An outstanding first big-league start, such as the one Shelby Miller delivered for the Cardinals, could be an indication of a promising career, but it isn’t a guarantee.
The story of the Cardinals’ Hank Gornicki serves as a cautionary tale.
Miller, the Cardinals’ first-round choice in the 2009 amateur draft, dazzled in his initial major-league start Oct. 3, 2012, against the Reds at St. Louis. Starting the regular-season finale after the Cardinals had clinched a wild-card playoff berth the night before, Miller shut out the Reds for six innings and limited them to one hit. Boxscore
According to the Elias Sports Bureau, Miller became the first Cardinals pitcher to yield no runs and no more than one hit over six innings or more in his first major-league start since Gornicki pitched a complete-game one-hit shutout against the Phillies on May 3, 1941, at Philadelphia.
It was the only start Gornicki ever made for the Cardinals. Less than a month later, Gornicki was returned to the minor leagues. Before the season ended, he was shipped to the Cubs.
A right-hander, like Miller, Gornicki was a 30-year-old rookie with the 1941 Cardinals. He had pitched with success in the Cardinals’ minor-league system for six years, posting double-figure win totals each season, before earning a spot with the big-league club.
At the time, his claim to fame was being dubbed the “wood chopper of the Great Smokies” because he kept fit during the off-seasons by cutting down trees on his father’s property in North Carolina.
After two relief appearances with the 1941 Cardinals, manager Billy Southworth gave Gornicki the start against the Phillies because Southworth decided the rookie should be given the chance, The Sporting News reported.
On a chilly Saturday afternoon before 2,404 at Shibe Park, Gornicki held the Phillies hitless until right fielder Stan Benjamin singled with two out in the sixth.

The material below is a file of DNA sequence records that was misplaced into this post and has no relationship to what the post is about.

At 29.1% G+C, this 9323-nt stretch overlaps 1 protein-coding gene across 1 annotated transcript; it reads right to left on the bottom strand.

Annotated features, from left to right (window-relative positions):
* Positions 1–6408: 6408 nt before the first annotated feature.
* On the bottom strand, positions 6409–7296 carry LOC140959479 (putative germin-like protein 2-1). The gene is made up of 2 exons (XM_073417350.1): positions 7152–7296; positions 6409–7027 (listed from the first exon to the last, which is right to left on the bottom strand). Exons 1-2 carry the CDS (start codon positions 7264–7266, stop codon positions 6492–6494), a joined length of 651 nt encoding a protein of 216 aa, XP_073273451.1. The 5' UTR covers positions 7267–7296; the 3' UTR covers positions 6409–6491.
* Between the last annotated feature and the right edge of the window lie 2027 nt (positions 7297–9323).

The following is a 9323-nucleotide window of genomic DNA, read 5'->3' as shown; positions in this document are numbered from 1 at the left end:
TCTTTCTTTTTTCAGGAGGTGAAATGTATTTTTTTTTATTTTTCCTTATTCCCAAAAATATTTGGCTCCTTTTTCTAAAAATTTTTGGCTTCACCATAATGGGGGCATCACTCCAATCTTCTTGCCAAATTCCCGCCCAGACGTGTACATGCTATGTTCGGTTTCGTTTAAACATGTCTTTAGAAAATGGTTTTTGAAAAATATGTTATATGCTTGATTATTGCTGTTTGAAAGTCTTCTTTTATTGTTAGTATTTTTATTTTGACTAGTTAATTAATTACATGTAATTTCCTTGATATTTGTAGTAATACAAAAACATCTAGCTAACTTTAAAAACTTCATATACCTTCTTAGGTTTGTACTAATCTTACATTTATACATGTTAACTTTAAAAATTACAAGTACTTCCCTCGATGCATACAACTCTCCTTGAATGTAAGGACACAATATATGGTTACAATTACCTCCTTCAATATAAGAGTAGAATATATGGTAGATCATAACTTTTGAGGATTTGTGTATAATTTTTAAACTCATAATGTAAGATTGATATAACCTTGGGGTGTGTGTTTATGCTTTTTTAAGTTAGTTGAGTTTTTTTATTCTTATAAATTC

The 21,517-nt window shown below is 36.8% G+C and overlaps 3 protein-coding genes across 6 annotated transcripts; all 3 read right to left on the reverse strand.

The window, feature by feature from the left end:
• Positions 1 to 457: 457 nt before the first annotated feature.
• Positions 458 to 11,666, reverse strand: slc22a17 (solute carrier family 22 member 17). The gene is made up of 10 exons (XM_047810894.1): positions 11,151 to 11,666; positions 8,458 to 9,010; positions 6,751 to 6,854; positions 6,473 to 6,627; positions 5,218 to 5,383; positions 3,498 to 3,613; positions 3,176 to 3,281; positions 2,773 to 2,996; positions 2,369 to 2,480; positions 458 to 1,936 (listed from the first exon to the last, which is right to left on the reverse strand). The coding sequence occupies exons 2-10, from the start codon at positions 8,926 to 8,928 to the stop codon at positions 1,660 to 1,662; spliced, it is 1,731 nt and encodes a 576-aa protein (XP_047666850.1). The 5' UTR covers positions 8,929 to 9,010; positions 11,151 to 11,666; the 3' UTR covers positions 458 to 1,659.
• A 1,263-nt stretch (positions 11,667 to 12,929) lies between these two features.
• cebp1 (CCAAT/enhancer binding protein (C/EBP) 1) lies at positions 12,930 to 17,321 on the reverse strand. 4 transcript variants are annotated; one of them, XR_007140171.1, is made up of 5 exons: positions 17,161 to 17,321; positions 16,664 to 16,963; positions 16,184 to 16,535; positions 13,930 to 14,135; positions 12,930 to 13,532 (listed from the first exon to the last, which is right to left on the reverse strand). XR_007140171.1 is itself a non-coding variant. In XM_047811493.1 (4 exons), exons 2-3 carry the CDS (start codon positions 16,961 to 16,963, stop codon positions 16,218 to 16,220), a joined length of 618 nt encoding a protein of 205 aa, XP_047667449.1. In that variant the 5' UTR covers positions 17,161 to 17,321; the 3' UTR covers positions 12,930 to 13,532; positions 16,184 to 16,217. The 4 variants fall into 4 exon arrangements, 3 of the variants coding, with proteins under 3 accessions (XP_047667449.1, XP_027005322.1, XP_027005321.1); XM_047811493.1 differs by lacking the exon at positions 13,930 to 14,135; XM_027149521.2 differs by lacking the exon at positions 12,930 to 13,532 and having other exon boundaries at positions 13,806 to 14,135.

Gornicki finished with five strikeouts and five walks in pitching St. Louis to a 6-0 victory. He also contributed a RBI-single in the seventh. Boxscore
The victory was the eighth in a row for the pitching-rich Cardinals and it improved their record to 13-3. Despite Gornicki’s successful start, Southworth returned him to the bullpen because St. Louis already had quality starters such as Lon Warneke, Ernie White, Mort Cooper, Max Lanier, Harry Gumpert and Howie Krist.
As Fred Lieb of The Sporting News wrote: Like the old lady in the shoe, Billy Southworth had so many good young pitchers he didn’t know what to do.
Gornicki didn’t appear in another game for almost two weeks. He finally pitched less than an inning in relief on May 15 against the Braves. Soon after that, he was sent to Class AA Rochester of the International League. After four big-league appearances, his tenure with the Cardinals was over.
With Rochester, Gornicki was 12-9 with a 2.83 ERA in 26 games. On Sept. 2, the Cardinals sent Gornicki to the Cubs in a cash transaction. He appeared once in relief for Chicago before baseball commissioner Judge Kenesaw Mountain Landis voided the deal, saying it had violated the waiver rule. The Reds had claimed Gornicki on waivers before the Cardinals had sent him to the Cubs.
Returned to the Cardinals, Gornicki was in no-man’s land, unwanted by St. Louis and unsure of where he belonged. In December, the Cardinals dealt him to the Pirates. Wrote The Sporting News: For some reason, the Cardinal bosses soured on the right-hander.
Gornicki spent three seasons (1942, ’43 and ’46) with the Pirates in a stint that was interrupted by two years of military service during World War II. He posted a big-league career record of 15-19 with a 3.38 ERA in 79 games, including 33 starts.
In the ensuing decades, his short stay with the Cardinals largely was forgotten _ until Shelby Miller created a link with the sensational St. Louis start of Hank Gornicki.